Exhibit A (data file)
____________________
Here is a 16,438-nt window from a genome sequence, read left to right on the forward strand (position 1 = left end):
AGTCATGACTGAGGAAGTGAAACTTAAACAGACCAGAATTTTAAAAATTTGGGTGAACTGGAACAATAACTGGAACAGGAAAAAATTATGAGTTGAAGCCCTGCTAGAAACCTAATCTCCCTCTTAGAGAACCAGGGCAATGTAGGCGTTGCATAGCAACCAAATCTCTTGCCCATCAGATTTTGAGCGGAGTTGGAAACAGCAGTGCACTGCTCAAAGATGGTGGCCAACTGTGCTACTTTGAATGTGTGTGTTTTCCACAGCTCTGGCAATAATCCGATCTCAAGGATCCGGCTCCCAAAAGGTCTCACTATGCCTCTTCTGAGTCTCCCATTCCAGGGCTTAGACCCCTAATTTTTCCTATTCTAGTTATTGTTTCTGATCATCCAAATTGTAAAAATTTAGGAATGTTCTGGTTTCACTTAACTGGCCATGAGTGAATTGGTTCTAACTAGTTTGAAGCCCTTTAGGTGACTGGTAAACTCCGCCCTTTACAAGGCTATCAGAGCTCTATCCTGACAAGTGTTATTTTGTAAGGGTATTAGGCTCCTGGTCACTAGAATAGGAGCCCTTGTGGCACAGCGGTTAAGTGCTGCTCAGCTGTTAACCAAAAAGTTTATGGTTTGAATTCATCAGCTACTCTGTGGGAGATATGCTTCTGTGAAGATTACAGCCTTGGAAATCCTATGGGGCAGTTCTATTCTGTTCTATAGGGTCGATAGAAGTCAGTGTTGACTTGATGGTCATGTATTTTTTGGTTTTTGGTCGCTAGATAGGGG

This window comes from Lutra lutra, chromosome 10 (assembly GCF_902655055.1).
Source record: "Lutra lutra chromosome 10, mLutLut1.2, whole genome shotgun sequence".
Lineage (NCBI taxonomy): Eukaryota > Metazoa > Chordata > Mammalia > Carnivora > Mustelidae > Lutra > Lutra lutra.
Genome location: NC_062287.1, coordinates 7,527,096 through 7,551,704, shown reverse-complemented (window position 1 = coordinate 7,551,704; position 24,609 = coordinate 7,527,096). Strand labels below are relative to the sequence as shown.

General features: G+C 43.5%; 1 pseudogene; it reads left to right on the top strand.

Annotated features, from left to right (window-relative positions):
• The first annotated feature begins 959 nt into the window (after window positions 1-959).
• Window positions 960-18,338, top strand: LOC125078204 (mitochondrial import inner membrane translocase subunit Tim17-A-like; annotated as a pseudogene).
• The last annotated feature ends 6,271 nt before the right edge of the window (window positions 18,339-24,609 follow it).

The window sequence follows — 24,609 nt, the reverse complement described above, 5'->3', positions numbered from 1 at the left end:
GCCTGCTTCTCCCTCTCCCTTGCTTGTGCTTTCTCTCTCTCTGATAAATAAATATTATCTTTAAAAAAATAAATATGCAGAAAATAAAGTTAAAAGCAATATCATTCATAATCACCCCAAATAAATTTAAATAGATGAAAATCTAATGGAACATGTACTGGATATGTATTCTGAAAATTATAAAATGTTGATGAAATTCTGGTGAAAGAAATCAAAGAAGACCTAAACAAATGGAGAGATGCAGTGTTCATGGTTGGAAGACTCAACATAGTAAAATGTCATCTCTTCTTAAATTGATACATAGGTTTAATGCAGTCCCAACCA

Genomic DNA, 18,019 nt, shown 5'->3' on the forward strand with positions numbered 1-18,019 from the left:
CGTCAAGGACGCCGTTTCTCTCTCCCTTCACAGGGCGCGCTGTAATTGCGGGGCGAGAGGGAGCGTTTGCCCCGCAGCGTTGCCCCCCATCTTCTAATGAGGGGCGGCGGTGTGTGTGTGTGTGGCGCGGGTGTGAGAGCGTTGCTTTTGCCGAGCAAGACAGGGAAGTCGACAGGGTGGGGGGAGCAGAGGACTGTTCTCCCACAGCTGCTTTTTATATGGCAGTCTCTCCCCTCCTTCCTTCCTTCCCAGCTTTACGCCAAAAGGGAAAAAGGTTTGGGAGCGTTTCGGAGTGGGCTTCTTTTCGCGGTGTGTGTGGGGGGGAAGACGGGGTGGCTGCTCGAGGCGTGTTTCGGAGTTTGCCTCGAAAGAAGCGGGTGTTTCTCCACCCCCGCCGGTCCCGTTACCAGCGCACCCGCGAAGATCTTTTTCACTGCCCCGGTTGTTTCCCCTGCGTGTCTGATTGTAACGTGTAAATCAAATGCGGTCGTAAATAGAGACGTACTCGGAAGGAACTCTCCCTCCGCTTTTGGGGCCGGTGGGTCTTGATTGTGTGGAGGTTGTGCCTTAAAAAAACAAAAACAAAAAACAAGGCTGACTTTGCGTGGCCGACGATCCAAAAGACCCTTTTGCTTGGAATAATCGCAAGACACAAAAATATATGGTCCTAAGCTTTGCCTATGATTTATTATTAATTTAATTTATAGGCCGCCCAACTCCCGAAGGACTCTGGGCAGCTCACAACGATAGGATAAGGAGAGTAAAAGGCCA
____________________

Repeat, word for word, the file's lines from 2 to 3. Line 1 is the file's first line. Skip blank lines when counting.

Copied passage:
AGTCATGACTGAGGAAGTGAAACTTAAACAGACCAGAATTTTAAAAATTTGGGTGAACTGGAACAATAACTGGAACAGGAAAAAATTATGAGTTGAAGCCCTGCTAGAAACCTAATCTCCCTCTTAGAGAACCAGGGCAATGTAGGCGTTGCATAGCAACCAAATCTCTTGCCCATCAGATTTTGAGCGGAGTTGGAAACAGCAGTGCACTGCTCAAAGATGGTGGCCAACTGTGCTACTTTGAATGTGTGTGTTTTCCACAGCTCTGGCAATAATCCGATCTCAAGGATCCGGCTCCCAAAAGGTCTCACTATGCCTCTTCTGAGTCTCCCATTCCAGGGCTTAGACCCCTAATTTTTCCTATTCTAGTTATTGTTTCTGATCATCCAAATTGTAAAAATTTAGGAATGTTCTGGTTTCACTTAACTGGCCATGAGTGAATTGGTTCTAACTAGTTTGAAGCCCTTTAGGTGACTGGTAAACTCCGCCCTTTACAAGGCTATCAGAGCTCTATCCTGACAAGTGTTATTTTGTAAGGGTATTAGGCTCCTGGTCACTAGAATAGGAGCCCTTGTGGCACAGCGGTTAAGTGCTGCTCAGCTGTTAACCAAAAAGTTTATGGTTTGAATTCATCAGCTACTCTGTGGGAGATATGCTTCTGTGAAGATTACAGCCTTGGAAATCCTATGGGGCAGTTCTATTCTGTTCTATAGGGTCGATAGAAGTCAGTGTTGACTTGATGGTCATGTATTTTTTGGTTTTTGGTCGCTAGATAGGGG

This window comes from Lutra lutra, chromosome 10 (assembly GCF_902655055.1).